By Nye's calculations he said, "I Have found by experience, That if you take five parts lead, and one part ftone, it will come very near the matter, wanting not much above three ounces, which is nothing refpecting the difference you shall fin in Pibble ftones: and Here I have fromed a Table of how much lead, and how mch ftone must be together, to make the equal weight of Iron fhot, from one inch fo eight every half inch."

Bob hadn't sought nor searched for leaden stones prior to big dig number three. If he had he would have had to find scorched stones with chips and pits or small diameter cannonballs that weighed 8 ounces (lead and stone) together as opposed to same 3.50 inch diameter balls weighing five pounds and shot from a 6-pound cannon with a 3.67 inch diameter bore.

The cannonballs size matched it to an English bronze Falconet (fawconetts) or French (fauconetts) with shot diameter 1.87 inches shot with a bore size of 2.01 inches. The Dutch master crafters were the only ones who manufacted these for England and France. These balls according to timeline dates could only be fired from Falconett cannons 60 inches long of less or wrought iron Culverin's about 65 inches long. There is a distinct difference between the two mentioned cannons above concerning dates and we protected this secret as preservation treasure hunters.

In 1574 all English falconets were made of brass 2-inch diameter bore size and weighed 500 pounds and were 45-58 inches long. Weight of shot varied from 1-2 pounds. After 1643 falconets had changed bore size to 2.25 inches and 2.50 inches by 1674, but still considered light weight cannons at 500 pounds. By 1754 specialty falconets had a 2.75 inch bore diameter. Balls shot from these cannons were too large and weren't the size of the Cannonsburg cannon.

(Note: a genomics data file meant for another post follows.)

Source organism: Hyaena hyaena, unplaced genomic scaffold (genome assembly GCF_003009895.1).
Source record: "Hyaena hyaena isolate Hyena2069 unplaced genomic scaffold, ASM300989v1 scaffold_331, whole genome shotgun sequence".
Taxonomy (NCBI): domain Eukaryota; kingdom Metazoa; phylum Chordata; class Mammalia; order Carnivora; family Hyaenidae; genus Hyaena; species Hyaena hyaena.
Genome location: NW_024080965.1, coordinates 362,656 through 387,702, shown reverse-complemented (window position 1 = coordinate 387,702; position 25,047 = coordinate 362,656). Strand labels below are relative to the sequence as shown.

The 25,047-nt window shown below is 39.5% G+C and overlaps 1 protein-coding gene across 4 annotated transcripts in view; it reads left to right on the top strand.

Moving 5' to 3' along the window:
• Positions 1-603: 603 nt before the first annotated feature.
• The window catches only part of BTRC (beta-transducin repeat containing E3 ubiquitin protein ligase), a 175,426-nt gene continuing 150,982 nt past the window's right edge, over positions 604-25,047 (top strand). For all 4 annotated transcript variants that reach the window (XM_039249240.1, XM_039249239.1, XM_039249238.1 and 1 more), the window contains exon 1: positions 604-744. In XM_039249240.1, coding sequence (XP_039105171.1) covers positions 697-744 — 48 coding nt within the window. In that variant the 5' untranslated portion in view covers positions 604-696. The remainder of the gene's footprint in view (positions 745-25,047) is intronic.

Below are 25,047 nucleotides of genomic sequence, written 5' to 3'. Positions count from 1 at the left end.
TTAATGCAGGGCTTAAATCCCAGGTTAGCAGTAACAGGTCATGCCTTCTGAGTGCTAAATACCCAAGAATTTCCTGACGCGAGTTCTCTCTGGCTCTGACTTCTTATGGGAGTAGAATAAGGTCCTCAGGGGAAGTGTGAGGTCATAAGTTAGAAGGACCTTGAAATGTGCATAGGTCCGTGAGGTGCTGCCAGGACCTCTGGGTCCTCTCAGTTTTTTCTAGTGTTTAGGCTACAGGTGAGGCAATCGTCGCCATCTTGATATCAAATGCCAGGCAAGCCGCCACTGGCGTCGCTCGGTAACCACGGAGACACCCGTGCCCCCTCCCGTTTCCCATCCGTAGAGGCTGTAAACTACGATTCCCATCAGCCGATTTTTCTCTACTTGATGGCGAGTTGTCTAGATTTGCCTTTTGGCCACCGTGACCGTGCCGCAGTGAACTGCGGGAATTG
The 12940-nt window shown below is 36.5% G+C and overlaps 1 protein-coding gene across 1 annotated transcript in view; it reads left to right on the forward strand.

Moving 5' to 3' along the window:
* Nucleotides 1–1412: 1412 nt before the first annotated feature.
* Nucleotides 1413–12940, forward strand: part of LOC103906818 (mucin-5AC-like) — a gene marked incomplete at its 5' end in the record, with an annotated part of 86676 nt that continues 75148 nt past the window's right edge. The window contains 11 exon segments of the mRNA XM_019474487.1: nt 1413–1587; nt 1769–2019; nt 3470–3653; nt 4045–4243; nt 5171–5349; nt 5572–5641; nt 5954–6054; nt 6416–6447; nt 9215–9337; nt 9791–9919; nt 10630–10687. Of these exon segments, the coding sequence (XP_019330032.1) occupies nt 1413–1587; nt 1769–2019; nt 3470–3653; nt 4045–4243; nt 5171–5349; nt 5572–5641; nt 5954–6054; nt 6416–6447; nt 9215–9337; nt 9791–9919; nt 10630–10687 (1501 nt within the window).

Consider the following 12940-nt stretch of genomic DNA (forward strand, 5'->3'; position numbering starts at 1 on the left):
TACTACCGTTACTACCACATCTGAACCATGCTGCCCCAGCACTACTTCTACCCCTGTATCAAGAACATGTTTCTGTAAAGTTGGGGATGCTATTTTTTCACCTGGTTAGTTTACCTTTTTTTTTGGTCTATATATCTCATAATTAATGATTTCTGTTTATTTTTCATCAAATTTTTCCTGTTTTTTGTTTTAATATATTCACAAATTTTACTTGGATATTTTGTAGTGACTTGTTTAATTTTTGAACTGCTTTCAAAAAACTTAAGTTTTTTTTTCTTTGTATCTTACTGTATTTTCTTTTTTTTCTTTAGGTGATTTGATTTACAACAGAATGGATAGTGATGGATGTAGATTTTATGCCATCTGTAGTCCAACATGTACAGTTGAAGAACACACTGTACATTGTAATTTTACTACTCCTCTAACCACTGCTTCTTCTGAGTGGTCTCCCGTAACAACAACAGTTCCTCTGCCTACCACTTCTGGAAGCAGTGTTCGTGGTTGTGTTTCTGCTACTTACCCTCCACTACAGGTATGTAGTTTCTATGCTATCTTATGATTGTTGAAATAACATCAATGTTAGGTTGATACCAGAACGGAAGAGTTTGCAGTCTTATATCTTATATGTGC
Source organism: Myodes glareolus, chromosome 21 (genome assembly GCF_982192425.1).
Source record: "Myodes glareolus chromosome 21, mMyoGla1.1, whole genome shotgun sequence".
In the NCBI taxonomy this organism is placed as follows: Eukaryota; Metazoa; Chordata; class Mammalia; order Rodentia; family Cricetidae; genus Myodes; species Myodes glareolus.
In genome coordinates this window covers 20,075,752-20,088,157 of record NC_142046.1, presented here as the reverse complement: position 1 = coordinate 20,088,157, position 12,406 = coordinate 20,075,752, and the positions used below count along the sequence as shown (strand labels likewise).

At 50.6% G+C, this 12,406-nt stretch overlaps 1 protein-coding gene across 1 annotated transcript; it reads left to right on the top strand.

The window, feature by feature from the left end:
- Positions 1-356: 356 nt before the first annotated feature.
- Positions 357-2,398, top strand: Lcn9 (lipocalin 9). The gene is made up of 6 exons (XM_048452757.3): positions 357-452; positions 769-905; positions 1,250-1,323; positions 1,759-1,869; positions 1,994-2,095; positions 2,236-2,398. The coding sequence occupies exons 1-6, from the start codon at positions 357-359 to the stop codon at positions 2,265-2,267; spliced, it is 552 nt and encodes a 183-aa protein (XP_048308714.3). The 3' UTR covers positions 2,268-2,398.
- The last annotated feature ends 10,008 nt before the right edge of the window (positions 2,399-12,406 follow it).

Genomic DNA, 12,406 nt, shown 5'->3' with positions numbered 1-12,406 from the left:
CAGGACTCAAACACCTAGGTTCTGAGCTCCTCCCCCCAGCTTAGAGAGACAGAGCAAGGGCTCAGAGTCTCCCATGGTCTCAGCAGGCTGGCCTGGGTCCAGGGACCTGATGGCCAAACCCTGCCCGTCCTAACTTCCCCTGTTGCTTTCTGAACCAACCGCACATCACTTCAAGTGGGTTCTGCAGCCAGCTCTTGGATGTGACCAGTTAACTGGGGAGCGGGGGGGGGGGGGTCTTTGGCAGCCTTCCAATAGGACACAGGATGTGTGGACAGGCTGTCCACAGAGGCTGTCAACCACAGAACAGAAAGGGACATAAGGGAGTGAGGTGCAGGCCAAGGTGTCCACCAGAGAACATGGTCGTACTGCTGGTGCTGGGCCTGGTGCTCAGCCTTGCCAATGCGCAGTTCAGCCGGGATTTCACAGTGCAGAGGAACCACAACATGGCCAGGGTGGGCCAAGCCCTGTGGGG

Earlier in 1515, the Spanish had Falconetes, but they were heavy weights at 1200 pounds and warships carried only one of this caliber up until about 1572. French falconets weighed 400 pounds and were 42 inches in length, but had a bore diameter of 1.5 inches shooting 1/2 pound shot.

Spanish falconets weighed 600-1200 pounds and were 60-84 inches long, with a bore size of 2-2.50 inches shooting 1-2 pound shot. We ruled out the Spanish because Le Grande Cannon was of French heritage and felt the Cannonsburg cannon was English or French. That's because English cannons were the most prevalent captured guns in America. Well, my bed is calling me. See you next time when I take you back into history to discover more about Le Grand Cannon's and James Thomas' family history (French, too).